Most local libraries, historical societies, State Archives, and schools will have collections of yearbooks and school photos.

Just as each school year has a beginning, each school career has an ending. The records of these school years can offer some of the most satisfying discoveries in our family history research and should not be overlooked. I discovered a nostalgic reflection on school life in a college yearbook. It was written by my Uncle Weldon, who served as the editor. It stands as one more example of what treasures await us as we delve into these sometimes-neglected records. Perhaps, if he took me on a tour of his old high school, these would be the words I would hear. “We enter and we leave, taking with us memories that can only be forgotten by death. The school will always keep behind its solemn brick face our memories locked within its walls. Our voices will not cease to roar down the hollow halls, because our spirits live forever.”

Preserving the school records of your community

What success have you had in researching school records? Have you formed more emotional connections with your ancestors, thanks to these records? What is being done in your community to preserve these valuable collections? We’d love to hear from you! Share below in the comments if you’ve made a discovery in school records, and how you’re using them to share your family history with future generations.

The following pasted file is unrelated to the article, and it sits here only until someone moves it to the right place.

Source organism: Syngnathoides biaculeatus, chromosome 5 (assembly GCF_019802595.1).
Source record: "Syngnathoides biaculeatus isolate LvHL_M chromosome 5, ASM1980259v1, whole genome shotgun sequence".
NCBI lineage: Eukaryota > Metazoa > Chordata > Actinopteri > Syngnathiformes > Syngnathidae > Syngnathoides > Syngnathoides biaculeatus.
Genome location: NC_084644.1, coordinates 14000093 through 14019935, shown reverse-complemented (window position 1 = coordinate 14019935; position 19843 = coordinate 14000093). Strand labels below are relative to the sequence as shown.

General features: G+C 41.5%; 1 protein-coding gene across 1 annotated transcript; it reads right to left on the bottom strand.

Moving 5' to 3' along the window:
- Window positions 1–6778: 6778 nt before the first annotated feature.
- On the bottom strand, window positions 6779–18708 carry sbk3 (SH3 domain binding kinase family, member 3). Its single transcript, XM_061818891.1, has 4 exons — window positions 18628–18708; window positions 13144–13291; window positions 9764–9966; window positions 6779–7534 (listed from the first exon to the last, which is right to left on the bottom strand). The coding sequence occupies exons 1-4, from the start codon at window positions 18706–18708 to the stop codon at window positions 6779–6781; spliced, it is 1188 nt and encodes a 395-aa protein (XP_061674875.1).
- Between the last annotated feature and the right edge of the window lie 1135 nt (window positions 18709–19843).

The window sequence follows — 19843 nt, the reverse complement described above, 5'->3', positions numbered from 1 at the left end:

Margaret Linford

Margaret Linford

Margaret Linford is a professional genealogist who specializes in the Mid-South Region of United States research and has logged over 20,000 research hours. Born and raised in Virginia, she has enjoyed traveling the world, and now lives in her childhood hometown with her husband and children. She enjoys teaching her children about heritage, taking them along on research trips and serving as President of the Smyth County Genealogical Society.

German Place Names: Find Your Ancestors’ Hometown with This Free Online Tool

German Place Names for Ancestral VillagesGerman place names have changed dramatically over time, so it can be challenging to identify your German ancestors’ place of origin. This free online tool helps family historians navigate changes in German place names, jurisdictions, and boundaries.

Thank you to guest expert Timo Kracke; see his biography below.

German Place Names:
Why So Challenging?

Researchers with ancestors from Germany or former German territories might have already stumbled over the problems presented by the border, place name, and jurisdictional changes that occurred throughout history.